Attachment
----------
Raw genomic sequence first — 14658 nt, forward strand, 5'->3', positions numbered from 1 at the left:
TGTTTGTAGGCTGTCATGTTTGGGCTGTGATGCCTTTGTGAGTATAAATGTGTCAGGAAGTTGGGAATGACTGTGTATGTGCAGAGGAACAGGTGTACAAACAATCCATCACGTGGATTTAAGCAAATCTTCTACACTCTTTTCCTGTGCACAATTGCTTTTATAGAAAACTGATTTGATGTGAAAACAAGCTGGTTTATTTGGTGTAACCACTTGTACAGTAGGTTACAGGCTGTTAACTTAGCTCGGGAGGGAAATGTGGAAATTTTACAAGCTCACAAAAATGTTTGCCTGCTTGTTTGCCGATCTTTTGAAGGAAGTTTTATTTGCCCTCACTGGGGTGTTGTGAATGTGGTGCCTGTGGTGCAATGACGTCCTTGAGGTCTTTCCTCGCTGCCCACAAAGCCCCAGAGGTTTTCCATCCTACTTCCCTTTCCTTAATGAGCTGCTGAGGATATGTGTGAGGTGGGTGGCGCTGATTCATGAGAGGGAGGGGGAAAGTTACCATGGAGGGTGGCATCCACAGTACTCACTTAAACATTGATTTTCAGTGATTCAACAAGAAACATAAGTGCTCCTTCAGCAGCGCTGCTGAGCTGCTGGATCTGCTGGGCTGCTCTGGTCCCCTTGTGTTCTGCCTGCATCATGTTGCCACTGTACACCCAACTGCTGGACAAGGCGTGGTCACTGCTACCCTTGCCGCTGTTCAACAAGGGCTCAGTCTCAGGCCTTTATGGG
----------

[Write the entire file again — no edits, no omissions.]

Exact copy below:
Raw genomic sequence first — 14658 nt, forward strand, 5'->3', positions numbered from 1 at the left:
TGTTTGTAGGCTGTCATGTTTGGGCTGTGATGCCTTTGTGAGTATAAATGTGTCAGGAAGTTGGGAATGACTGTGTATGTGCAGAGGAACAGGTGTACAAACAATCCATCACGTGGATTTAAGCAAATCTTCTACACTCTTTTCCTGTGCACAATTGCTTTTATAGAAAACTGATTTGATGTGAAAACAAGCTGGTTTATTTGGTGTAACCACTTGTACAGTAGGTTACAGGCTGTTAACTTAGCTCGGGAGGGAAATGTGGAAATTTTACAAGCTCACAAAAATGTTTGCCTGCTTGTTTGCCGATCTTTTGAAGGAAGTTTTATTTGCCCTCACTGGGGTGTTGTGAATGTGGTGCCTGTGGTGCAATGACGTCCTTGAGGTCTTTCCTCGCTGCCCACAAAGCCCCAGAGGTTTTCCATCCTACTTCCCTTTCCTTAATGAGCTGCTGAGGATATGTGTGAGGTGGGTGGCGCTGATTCATGAGAGGGAGGGGGAAAGTTACCATGGAGGGTGGCATCCACAGTACTCACTTAAACATTGATTTTCAGTGATTCAACAAGAAACATAAGTGCTCCTTCAGCAGCGCTGCTGAGCTGCTGGATCTGCTGGGCTGCTCTGGTCCCCTTGTGTTCTGCCTGCATCATGTTGCCACTGTACACCCAACTGCTGGACAAGGCGTGGTCACTGCTACCCTTGCCGCTGTTCAACAAGGGCTCAGTCTCAGGCCTTTATGGG